If I sound like a teenage gushing neophyte it's because I am-minus the teenage reference. I've never been to a national political event. Due to laziness I missed the 2008 intimate party of 240,000 in Grant Park.(see below)
No matter your political leanings, and I know some of yours are not like mine and that's fine, but there's no denying the heady feeling of being with 30,000 (or so it sounded and felt) of your suddenly best friends, as I was last night at McCormick Place for President Barack Obama's presidential election night victory celebration. I got there early, about 7:30, thinking parking and getting through security and crowds would be a nightmare. It wasn't. Wearing my "special guest" pass, I was directed by smiling, efficient volunteers to the raised wheelchair section, which was next to the main press area directly in front of the stage. This gave me a terrific view of the entire hall and stage. We could see Mayor Rahm Emmanuel, Congressman Bobby Rush and other local notables being interviewed for TV, and the huge sound camera on a long boom arm swinging back and forth across the center floor capturing the sights and sounds of the gathering throng. We could look down and see the action below--a banner held up for the tv camera that played a riff on the famous civil rights refrain but instead of "shall" this one said "We HAVE overcome!" The crowd was packed in pretty tight, but gave wide berth to a tiny 2 year old in her pretty little party dress who was twirling, dancing, and running around in circles, happy in her own world! And I was delighted to see a true representation of America streaming into the hall--all colors, races, ethnicities and cultures.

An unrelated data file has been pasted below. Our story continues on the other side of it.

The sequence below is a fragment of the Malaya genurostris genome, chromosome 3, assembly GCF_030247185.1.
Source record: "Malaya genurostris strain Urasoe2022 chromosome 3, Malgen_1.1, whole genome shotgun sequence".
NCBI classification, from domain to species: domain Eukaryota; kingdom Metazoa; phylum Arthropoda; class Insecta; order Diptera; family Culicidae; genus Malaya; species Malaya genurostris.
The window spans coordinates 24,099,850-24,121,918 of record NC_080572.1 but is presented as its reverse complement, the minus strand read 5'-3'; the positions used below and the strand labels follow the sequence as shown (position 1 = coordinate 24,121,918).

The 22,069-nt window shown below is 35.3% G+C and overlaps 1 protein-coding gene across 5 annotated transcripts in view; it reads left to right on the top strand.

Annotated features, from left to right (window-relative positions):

Chicago can be justly proud or orchestrating, along with the campaign committee, such a smooth evening and remarkable event: polite and knowledgeable police, traffic directors, security personnel, and campaign workers. There were no traffic tie-ups and parking was a breeze, coming and going. I wish parking at a ballgame was so easy. Accessibility signs throughout made the long walks easy. Wouldn't it be nice if going through security at the airport could be like this? I didn't have to take off my jacket, shoes, belt, scarf or gloves! TSA, are you listening?